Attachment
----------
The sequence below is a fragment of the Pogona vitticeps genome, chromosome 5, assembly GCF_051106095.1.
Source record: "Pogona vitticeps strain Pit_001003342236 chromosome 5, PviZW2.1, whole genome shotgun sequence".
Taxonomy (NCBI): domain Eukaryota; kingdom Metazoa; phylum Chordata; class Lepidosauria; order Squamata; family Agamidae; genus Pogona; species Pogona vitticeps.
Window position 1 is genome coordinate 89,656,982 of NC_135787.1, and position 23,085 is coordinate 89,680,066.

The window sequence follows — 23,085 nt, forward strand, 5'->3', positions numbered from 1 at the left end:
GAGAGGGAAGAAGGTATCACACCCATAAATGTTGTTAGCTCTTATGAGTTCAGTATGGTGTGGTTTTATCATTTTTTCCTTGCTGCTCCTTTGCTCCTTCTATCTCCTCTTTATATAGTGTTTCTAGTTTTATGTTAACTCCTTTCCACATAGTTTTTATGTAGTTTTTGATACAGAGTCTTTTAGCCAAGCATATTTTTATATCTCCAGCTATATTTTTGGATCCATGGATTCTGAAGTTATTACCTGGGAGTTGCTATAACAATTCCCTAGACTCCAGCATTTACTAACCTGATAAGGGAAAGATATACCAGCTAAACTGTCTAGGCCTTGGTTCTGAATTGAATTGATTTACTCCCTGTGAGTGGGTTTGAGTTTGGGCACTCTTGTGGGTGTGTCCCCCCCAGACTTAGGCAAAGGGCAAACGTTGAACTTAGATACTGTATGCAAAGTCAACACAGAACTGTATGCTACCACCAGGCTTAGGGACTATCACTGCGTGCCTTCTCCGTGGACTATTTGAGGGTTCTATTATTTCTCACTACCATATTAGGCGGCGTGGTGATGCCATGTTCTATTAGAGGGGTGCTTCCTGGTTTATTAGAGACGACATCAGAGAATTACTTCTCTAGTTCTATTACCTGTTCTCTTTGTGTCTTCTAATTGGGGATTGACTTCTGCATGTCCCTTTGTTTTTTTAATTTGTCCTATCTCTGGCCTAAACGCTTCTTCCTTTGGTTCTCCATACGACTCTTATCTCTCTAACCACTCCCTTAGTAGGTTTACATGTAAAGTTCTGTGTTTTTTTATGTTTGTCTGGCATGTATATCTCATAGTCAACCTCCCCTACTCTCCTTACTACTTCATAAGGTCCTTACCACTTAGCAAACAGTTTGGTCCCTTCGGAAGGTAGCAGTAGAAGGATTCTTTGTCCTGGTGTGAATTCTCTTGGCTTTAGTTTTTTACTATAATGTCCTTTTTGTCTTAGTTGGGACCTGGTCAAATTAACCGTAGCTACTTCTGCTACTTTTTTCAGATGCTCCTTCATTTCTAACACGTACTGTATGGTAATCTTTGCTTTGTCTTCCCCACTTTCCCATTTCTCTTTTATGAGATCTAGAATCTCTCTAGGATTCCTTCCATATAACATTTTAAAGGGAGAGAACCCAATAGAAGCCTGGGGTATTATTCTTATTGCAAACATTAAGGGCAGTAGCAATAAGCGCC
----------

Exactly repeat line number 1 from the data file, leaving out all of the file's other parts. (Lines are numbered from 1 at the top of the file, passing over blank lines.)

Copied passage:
The sequence below is a fragment of the Pogona vitticeps genome, chromosome 5, assembly GCF_051106095.1.